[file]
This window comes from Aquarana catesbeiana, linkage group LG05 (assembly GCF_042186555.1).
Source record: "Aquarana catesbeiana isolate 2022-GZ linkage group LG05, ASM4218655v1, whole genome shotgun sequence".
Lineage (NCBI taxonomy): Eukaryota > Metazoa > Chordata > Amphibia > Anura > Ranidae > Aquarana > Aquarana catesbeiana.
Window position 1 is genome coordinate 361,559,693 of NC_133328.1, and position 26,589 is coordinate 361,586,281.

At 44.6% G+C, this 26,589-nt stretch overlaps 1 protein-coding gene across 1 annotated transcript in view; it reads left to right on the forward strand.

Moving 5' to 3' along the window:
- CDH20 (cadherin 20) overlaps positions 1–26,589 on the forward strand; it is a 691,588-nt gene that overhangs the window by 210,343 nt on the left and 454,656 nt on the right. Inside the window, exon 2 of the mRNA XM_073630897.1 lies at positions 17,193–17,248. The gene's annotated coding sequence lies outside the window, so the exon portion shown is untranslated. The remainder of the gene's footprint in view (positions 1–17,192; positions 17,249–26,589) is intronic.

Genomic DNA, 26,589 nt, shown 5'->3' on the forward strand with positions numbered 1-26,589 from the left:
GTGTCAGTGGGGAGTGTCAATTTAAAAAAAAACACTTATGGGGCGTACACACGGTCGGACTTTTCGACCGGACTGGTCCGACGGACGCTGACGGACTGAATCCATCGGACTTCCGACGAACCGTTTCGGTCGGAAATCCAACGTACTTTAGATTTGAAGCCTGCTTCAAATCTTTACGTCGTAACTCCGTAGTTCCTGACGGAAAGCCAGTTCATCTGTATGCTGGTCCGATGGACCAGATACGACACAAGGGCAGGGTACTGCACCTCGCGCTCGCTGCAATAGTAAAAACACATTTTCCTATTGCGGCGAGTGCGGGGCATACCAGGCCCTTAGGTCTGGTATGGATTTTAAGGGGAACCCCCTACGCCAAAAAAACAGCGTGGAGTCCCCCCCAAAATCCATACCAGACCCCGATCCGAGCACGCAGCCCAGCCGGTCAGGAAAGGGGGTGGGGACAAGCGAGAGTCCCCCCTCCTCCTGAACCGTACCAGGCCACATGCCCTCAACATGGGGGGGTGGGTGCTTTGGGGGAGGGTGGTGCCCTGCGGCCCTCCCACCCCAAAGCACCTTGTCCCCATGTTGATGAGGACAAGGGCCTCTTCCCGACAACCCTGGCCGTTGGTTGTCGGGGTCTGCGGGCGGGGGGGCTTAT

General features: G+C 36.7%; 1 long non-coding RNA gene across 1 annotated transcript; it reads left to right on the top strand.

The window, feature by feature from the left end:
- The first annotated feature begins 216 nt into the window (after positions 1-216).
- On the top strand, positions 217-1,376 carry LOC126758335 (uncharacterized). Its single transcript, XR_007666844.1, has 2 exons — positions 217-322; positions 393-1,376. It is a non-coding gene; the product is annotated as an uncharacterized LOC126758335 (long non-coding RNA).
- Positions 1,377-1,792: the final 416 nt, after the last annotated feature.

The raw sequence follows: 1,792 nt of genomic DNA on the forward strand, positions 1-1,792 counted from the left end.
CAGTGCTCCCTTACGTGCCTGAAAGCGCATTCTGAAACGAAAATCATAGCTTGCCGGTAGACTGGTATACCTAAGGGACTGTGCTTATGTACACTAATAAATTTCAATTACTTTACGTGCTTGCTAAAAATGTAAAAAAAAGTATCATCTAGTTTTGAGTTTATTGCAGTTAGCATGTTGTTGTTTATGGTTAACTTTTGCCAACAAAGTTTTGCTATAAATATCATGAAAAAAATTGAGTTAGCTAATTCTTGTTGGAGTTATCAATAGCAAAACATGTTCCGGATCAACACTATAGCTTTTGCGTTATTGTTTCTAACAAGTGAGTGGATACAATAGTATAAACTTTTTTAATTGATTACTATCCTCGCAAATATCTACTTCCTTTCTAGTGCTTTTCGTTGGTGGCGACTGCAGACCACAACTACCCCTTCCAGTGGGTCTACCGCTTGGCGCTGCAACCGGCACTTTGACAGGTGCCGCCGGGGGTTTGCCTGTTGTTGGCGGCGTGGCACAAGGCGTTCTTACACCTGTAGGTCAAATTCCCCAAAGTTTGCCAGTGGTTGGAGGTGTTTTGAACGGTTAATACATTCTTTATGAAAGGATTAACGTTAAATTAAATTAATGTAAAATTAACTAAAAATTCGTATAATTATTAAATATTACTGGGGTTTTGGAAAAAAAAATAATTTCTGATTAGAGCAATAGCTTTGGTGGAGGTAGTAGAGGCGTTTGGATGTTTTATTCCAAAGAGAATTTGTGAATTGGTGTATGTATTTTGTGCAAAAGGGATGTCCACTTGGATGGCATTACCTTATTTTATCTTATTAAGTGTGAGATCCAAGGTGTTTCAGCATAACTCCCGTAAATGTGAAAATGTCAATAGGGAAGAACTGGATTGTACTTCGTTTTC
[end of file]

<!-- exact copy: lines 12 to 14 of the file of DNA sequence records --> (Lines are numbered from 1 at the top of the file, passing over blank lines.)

- The first annotated feature begins 216 nt into the window (after positions 1-216).
- On the top strand, positions 217-1,376 carry LOC126758335 (uncharacterized). Its single transcript, XR_007666844.1, has 2 exons — positions 217-322; positions 393-1,376. It is a non-coding gene; the product is annotated as an uncharacterized LOC126758335 (long non-coding RNA).
- Positions 1,377-1,792: the final 416 nt, after the last annotated feature.